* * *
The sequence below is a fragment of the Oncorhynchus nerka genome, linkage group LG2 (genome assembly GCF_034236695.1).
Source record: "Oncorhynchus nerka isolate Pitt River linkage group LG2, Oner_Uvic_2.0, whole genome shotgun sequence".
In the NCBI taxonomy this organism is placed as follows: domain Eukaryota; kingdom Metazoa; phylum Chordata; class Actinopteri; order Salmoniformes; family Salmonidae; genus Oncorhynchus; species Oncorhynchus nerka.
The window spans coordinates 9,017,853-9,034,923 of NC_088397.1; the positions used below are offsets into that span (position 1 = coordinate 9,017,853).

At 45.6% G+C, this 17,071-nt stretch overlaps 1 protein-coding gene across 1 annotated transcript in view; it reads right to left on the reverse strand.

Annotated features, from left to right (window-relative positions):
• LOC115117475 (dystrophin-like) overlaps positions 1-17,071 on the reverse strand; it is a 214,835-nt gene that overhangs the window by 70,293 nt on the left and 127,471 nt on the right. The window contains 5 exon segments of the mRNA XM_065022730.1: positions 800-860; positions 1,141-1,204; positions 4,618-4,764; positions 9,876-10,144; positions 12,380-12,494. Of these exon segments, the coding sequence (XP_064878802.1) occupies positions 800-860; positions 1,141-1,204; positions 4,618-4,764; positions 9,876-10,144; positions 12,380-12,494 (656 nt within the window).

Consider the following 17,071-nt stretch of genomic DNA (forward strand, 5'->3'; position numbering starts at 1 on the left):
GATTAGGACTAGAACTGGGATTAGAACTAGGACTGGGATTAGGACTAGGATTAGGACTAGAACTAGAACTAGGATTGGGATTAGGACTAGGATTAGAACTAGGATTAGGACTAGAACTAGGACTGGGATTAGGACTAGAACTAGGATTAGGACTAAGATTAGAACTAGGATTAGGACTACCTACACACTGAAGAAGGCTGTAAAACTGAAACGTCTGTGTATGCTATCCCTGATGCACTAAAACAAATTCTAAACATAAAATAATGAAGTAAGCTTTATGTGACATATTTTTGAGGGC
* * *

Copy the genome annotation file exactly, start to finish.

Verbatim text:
The sequence below is a fragment of the Oncorhynchus nerka genome, linkage group LG2 (genome assembly GCF_034236695.1).
Source record: "Oncorhynchus nerka isolate Pitt River linkage group LG2, Oner_Uvic_2.0, whole genome shotgun sequence".
In the NCBI taxonomy this organism is placed as follows: domain Eukaryota; kingdom Metazoa; phylum Chordata; class Actinopteri; order Salmoniformes; family Salmonidae; genus Oncorhynchus; species Oncorhynchus nerka.
The window spans coordinates 9,017,853-9,034,923 of NC_088397.1; the positions used below are offsets into that span (position 1 = coordinate 9,017,853).

At 45.6% G+C, this 17,071-nt stretch overlaps 1 protein-coding gene across 1 annotated transcript in view; it reads right to left on the reverse strand.

Annotated features, from left to right (window-relative positions):
• LOC115117475 (dystrophin-like) overlaps positions 1-17,071 on the reverse strand; it is a 214,835-nt gene that overhangs the window by 70,293 nt on the left and 127,471 nt on the right. The window contains 5 exon segments of the mRNA XM_065022730.1: positions 800-860; positions 1,141-1,204; positions 4,618-4,764; positions 9,876-10,144; positions 12,380-12,494. Of these exon segments, the coding sequence (XP_064878802.1) occupies positions 800-860; positions 1,141-1,204; positions 4,618-4,764; positions 9,876-10,144; positions 12,380-12,494 (656 nt within the window).

Consider the following 17,071-nt stretch of genomic DNA (forward strand, 5'->3'; position numbering starts at 1 on the left):
GATTAGGACTAGAACTGGGATTAGAACTAGGACTGGGATTAGGACTAGGATTAGGACTAGAACTAGAACTAGGATTGGGATTAGGACTAGGATTAGAACTAGGATTAGGACTAGAACTAGGACTGGGATTAGGACTAGAACTAGGATTAGGACTAAGATTAGAACTAGGATTAGGACTACCTACACACTGAAGAAGGCTGTAAAACTGAAACGTCTGTGTATGCTATCCCTGATGCACTAAAACAAATTCTAAACATAAAATAATGAAGTAAGCTTTATGTGACATATTTTTGAGGGC